Starting a new exercise routine can be scary, but it’s important to do what you feel comfortable with, as doing so will help you to stick with it in the long-term. This means that dragging yourself to the gym three times per week may not be the best option if you would prefer to be out playing a game of netball or doing a steady jog around your local park. And whilst gyms are a great place to get fit if you make use of the variety of equipment, there are additional benefits associated with getting outside in nature on a regular basis. To help you decide what to do, you may think about what types of exercise you have enjoyed in the past, and start small. It can sometimes be useful to join a club or get some advice from a professional such as a Health Coach or Personal Trainer to increase your confidence if you’re not sure what exercise would be best for you.
Sticking with exercise can be a challenge. We know, for example, that a high percentage of New-Year’s resolutions tend to be broken in the first few weeks of being set. So how can you tee yourself up for success? You may like to try setting yourself small goals over the first few weeks and adapt your environment to make it as easy as possible to exercise. For example, try getting your sportswear or equipment ready the day before you plan to exercise, or set a calendar reminder for the time when you plan to exercise. Using a structured programme such as the NHS Couch to 5k can also be useful to help set a routine and get started with something new.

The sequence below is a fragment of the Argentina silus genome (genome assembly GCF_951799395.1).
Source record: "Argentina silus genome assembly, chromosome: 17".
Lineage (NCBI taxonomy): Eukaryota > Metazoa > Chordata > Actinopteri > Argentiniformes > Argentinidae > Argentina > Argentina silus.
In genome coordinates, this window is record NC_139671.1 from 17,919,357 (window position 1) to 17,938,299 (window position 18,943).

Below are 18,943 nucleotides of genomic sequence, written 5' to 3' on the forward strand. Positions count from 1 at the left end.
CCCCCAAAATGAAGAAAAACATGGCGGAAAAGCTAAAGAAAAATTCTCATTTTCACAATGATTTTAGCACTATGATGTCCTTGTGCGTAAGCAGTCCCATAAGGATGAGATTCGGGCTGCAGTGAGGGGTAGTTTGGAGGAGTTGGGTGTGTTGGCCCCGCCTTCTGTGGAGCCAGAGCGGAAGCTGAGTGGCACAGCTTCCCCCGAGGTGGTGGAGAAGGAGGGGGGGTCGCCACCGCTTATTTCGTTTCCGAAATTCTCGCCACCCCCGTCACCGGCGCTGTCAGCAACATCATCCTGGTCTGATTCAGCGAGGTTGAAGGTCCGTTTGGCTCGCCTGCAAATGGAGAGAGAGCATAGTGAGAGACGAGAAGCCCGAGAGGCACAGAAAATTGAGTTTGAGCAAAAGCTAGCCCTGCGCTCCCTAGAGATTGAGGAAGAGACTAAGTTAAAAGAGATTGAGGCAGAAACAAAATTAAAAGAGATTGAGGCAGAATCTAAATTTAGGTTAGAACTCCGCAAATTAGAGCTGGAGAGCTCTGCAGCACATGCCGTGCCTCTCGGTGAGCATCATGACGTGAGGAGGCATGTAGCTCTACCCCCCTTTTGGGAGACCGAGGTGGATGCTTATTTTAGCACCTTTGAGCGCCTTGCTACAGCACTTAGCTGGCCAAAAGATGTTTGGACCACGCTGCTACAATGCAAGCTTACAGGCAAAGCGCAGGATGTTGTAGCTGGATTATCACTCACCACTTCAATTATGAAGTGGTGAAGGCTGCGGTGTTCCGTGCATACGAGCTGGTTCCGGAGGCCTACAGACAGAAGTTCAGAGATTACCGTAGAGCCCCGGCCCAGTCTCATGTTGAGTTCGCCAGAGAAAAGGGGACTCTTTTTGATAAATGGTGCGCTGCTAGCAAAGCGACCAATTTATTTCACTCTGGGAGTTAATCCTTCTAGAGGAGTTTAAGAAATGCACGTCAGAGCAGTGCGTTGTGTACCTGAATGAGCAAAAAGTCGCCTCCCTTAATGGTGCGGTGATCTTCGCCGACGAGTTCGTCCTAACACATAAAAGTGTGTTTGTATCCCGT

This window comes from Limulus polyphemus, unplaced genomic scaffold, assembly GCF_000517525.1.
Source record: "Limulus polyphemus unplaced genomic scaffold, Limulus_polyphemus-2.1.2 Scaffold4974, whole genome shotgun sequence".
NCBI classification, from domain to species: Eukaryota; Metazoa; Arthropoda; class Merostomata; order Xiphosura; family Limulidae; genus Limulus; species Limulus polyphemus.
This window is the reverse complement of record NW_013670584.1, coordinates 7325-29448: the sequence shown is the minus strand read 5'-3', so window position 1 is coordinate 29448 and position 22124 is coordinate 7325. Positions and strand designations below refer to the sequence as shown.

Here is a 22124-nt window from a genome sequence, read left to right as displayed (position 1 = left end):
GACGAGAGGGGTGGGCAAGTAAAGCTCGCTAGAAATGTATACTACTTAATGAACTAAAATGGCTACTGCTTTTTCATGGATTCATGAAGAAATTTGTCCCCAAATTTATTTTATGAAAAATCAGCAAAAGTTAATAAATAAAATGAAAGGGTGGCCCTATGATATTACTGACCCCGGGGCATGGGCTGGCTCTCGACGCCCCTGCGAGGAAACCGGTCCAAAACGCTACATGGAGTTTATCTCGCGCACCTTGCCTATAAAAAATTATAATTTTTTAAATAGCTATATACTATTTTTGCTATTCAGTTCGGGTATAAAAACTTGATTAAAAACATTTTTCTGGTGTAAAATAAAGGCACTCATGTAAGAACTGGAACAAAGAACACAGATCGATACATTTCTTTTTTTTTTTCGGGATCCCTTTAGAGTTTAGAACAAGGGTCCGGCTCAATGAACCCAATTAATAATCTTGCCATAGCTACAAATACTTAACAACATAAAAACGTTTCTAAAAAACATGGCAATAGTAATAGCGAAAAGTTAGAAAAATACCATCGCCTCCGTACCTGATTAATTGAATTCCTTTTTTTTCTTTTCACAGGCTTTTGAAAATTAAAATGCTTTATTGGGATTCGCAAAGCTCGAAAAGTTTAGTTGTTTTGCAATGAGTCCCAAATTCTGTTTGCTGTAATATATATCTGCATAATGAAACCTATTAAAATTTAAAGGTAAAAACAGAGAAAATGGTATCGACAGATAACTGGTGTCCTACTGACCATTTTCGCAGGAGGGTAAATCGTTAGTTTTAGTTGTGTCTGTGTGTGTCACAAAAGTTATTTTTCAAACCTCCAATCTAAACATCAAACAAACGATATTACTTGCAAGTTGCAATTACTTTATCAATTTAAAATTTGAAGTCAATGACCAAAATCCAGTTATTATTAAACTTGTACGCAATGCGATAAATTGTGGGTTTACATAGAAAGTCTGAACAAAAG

4What if I Can’t Exercise?
It’s important to remember that everyone will have different experiences of exercise and its impact on their mental health. That means that it might not be right for everyone all the time, particularly if you have an eating disorder, physical disability or find it overly stressful to fit into a busy schedule. In this case, it can be useful to find other ways of handling your emotions and coping with stress. Alternatives include Mindfulness meditation, journaling and being social, which you can find out more about on the National Mind website. If you feel unwell, it may be particularly difficult to get up and exercise, so don’t be hard on yourself if you can’t exercise on a particular day, week, or month, and talk to a professional if you are struggling to maintain your health as a result of a mental health problem you are experiencing. If you need someone to talk to, but don’t have access to a Counsellor or Therapist, there is a list of organisations you can contact here.
Personally, I have always found exercise an important part of my routine for handling stress; it gives me an outlet, chance to remain social and a distraction from the daily stressors of life. I hope that the information in this article is useful and that it inspires you to start exercising and experiencing some of the benefits I have felt. If you would like more information on how exercise can help you, visit the NHS website.
If you live in York and feel that you would benefit from accessing any of our services including Counselling and activity groups, please visit the York Mind website, where you can find information about the services we offer.